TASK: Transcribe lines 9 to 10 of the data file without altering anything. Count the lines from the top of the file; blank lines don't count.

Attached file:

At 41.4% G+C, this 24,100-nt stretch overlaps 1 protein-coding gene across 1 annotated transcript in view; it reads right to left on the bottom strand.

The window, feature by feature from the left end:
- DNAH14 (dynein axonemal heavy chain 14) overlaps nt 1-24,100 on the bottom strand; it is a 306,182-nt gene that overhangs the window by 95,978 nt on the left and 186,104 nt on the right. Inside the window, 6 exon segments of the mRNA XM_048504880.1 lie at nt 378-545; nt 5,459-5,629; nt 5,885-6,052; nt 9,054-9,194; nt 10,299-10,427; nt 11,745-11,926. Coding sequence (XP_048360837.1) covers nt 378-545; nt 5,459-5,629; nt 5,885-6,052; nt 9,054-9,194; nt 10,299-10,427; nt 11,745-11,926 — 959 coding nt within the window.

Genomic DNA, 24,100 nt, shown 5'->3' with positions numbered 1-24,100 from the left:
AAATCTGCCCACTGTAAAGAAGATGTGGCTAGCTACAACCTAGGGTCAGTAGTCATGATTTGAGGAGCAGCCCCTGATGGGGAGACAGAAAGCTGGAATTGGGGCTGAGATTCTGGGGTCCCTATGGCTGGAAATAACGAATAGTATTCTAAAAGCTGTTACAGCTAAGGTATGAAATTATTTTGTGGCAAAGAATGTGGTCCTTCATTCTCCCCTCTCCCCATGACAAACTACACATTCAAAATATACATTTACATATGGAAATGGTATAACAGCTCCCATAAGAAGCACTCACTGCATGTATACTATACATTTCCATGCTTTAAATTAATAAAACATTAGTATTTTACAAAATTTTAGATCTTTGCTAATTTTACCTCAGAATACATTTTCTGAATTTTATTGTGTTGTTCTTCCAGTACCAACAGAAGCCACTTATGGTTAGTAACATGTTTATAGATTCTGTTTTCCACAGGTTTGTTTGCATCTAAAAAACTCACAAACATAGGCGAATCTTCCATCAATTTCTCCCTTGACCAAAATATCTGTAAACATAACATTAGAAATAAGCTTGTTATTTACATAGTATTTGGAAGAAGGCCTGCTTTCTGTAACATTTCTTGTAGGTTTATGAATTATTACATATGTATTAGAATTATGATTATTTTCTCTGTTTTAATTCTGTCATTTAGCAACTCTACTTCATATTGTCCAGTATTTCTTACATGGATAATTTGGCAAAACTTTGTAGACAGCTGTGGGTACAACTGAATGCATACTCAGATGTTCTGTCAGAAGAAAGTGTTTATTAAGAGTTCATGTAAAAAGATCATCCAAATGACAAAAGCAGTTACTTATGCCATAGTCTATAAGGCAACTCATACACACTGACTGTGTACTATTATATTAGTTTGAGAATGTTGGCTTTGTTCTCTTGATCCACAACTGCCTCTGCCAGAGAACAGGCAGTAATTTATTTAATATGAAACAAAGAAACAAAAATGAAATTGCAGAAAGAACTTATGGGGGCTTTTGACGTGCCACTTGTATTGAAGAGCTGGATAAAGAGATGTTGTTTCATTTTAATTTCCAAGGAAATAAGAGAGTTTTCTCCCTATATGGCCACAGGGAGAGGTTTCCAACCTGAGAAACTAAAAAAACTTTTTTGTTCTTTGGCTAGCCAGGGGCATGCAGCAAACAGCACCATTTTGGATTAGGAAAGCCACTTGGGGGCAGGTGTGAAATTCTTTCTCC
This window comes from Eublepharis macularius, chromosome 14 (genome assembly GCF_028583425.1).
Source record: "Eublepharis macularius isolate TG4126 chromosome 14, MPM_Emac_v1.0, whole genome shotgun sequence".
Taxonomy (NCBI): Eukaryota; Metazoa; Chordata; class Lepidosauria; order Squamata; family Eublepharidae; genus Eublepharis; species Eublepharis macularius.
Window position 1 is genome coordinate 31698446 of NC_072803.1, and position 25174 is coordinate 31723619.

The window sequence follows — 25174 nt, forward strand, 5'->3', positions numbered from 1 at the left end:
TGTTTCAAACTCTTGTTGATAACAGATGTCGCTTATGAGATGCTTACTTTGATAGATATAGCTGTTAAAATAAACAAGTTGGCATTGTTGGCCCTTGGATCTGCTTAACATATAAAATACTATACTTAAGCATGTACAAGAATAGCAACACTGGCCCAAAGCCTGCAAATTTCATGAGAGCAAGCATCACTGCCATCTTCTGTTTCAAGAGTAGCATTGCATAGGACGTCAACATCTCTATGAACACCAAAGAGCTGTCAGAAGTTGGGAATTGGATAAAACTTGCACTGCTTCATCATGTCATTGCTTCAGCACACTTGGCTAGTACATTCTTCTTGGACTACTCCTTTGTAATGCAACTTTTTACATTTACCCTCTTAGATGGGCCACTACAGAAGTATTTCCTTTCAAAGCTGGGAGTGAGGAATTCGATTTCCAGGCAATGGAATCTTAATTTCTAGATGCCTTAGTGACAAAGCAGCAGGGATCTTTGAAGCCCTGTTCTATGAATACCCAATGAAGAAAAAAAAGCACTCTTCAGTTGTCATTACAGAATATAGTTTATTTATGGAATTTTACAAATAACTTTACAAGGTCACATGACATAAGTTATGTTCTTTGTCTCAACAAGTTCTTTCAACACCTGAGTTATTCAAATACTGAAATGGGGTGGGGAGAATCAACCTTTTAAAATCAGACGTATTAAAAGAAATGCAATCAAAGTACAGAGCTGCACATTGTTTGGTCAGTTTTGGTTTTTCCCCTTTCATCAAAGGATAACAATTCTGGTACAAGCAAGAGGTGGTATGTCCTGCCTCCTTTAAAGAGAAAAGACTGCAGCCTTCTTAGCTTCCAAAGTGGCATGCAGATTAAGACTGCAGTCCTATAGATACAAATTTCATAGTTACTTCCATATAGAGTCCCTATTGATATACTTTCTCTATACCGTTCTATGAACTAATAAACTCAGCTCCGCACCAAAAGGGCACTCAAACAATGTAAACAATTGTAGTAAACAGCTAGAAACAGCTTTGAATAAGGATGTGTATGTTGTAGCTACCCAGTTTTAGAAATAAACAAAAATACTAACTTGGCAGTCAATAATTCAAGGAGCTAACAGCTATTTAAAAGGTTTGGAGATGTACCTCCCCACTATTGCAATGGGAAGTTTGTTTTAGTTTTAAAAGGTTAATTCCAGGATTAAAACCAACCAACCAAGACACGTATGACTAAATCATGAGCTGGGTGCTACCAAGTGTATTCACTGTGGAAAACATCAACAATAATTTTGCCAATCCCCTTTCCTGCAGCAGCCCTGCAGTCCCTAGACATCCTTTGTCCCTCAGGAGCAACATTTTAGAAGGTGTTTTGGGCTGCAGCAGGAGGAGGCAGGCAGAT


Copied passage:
Window position 1 is genome coordinate 31698446 of NC_072803.1, and position 25174 is coordinate 31723619.

The window sequence follows — 25174 nt, forward strand, 5'->3', positions numbered from 1 at the left end: